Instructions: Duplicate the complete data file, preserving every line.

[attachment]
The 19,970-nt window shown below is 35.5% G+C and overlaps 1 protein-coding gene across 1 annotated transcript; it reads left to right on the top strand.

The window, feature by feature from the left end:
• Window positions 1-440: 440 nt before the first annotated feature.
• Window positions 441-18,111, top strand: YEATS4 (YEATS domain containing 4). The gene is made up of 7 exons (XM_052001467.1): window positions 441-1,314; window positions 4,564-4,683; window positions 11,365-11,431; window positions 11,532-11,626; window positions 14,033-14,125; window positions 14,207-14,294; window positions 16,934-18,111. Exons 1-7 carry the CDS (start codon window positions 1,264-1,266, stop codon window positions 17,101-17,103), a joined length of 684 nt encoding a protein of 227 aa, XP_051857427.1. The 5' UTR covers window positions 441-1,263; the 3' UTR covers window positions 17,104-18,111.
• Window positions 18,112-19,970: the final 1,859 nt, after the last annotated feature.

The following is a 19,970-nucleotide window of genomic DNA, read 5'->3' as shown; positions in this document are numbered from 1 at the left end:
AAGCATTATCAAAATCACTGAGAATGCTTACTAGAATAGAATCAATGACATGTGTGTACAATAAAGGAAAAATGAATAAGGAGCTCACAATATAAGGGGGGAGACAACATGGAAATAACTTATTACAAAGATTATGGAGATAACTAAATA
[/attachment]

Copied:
The 19,970-nt window shown below is 35.5% G+C and overlaps 1 protein-coding gene across 1 annotated transcript; it reads left to right on the top strand.

The window, feature by feature from the left end:
• Window positions 1-440: 440 nt before the first annotated feature.
• Window positions 441-18,111, top strand: YEATS4 (YEATS domain containing 4). The gene is made up of 7 exons (XM_052001467.1): window positions 441-1,314; window positions 4,564-4,683; window positions 11,365-11,431; window positions 11,532-11,626; window positions 14,033-14,125; window positions 14,207-14,294; window positions 16,934-18,111. Exons 1-7 carry the CDS (start codon window positions 1,264-1,266, stop codon window positions 17,101-17,103), a joined length of 684 nt encoding a protein of 227 aa, XP_051857427.1. The 5' UTR covers window positions 441-1,263; the 3' UTR covers window positions 17,104-18,111.
• Window positions 18,112-19,970: the final 1,859 nt, after the last annotated feature.

The following is a 19,970-nucleotide window of genomic DNA, read 5'->3' as shown; positions in this document are numbered from 1 at the left end:
AAGCATTATCAAAATCACTGAGAATGCTTACTAGAATAGAATCAATGACATGTGTGTACAATAAAGGAAAAATGAATAAGGAGCTCACAATATAAGGGGGGAGACAACATGGAAATAACTTATTACAAAGATTATGGAGATAACTAAATA